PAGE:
There are those who would have us hunker down, fighting audism by excluding those who are not already like us. If Gallaudet took this approach, we would find ourselves shrinking to insignificance as the diversity of deaf, hard-of-hearing and deaf-blind people looked to other institutions to welcome them, however imperfectly.
Let me make very clear my complete commitment to Deaf culture and American Sign Language as fundamental to Gallaudet University. Having devoted half my life to improving and extending deaf education, I want to see our university grow in preeminence as an institution of higher learning. The best way for Gallaudet to thrive in the 21st century is to strengthen our community by sharing American Sign Language and Deaf culture and by growing as an inclusive university for the deaf. American Sign Language and Deaf culture are the birthright of every deaf, hard-of-hearing and deaf-blind person who wishes to claim them. By welcoming and including the diverse spectrum of deaf people, by respecting and appreciating our differences, we strengthen our core.
Obviously, people with a given disability share common obstacles and experiences which will create some unity. Still, their forming such a strong subcultural identity is quite odd to me. Presumably, after all, the intermediate goal would be to do whatever is possible to overcome the disadvantages imposed by that disability in order to adapt to the world around them. Ultimately, one would hope that advances in medical science would cure the disability.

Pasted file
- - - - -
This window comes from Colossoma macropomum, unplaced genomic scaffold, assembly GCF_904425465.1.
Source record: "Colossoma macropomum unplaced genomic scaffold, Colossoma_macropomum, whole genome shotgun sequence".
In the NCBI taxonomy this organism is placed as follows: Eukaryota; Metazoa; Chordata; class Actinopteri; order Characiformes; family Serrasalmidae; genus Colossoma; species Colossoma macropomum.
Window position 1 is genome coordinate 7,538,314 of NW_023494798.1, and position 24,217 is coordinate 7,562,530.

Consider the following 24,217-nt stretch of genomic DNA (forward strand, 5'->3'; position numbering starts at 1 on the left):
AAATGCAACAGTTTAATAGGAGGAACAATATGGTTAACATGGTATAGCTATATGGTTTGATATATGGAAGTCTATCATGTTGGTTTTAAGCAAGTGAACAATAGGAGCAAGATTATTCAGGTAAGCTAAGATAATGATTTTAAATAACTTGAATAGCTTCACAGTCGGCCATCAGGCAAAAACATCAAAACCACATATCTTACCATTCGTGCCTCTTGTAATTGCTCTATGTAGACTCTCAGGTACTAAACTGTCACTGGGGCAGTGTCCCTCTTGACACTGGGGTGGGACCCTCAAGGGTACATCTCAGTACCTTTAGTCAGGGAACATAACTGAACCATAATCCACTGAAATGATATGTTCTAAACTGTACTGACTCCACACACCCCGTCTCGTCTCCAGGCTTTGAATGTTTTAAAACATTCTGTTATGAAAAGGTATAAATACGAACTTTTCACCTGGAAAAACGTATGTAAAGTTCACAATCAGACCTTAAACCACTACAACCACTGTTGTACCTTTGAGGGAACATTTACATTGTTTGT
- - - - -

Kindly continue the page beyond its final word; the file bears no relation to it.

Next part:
Yet, there is a strong sentiment among many of these groups that manifests in resisting the very idea of a “cure.” Many handicapped people consider themselves merely “different” and view the idea that they should be “cured” much the way homosexuals do. For example, Christopher Reed was vilified by many for not simply accepting that he was confined to a wheelchair and instead undergoing aggressive treatments in a (futile, it turned out) attempt to regain the use of his limbs.
Because of heredity, my eyes became progressively unable to see distant objects starting around age 8. Rather than simply accepting that fact, my parents took me to an optometrist and bought me corrective lenses (Buddy Holly style eyeglasses). I went through perhaps twenty pairs of glasses over the next several years owing to ever-stronger prescriptions, breakage, and loss until getting contact lenses in my early twenties. About six years ago, I had corrective surgery (Lasik) that gave me “uncorrected” vision approximating 20/20. By that point, my uncorrected eyes had gotten to the point where I needed to put on eyeglasses to see my contact lenses so that I could get the first one ready for insertion. About two years ago, as I had been warned, I had early onset presbyopia, a side effect of the Lasik, and began needing very weak reading glasses to help me read small print or work long periods at the computer. Were there safe and reasonably affordable surgery available to give me perfect vision, I wouldn’t hesitate an instant.
Granted, being nearsighted is orders of magnitude less debilitating than being deaf or quadriplegic. It’s also sufficiently commonplace that, aside from confronting some stereotypes and being called “four eyes” as a kid, there’s little social consequence. Still, I can’t imagine that people would simply choose not to wear corrective lenses or that people with glasses would shun people who had Lasik surgery.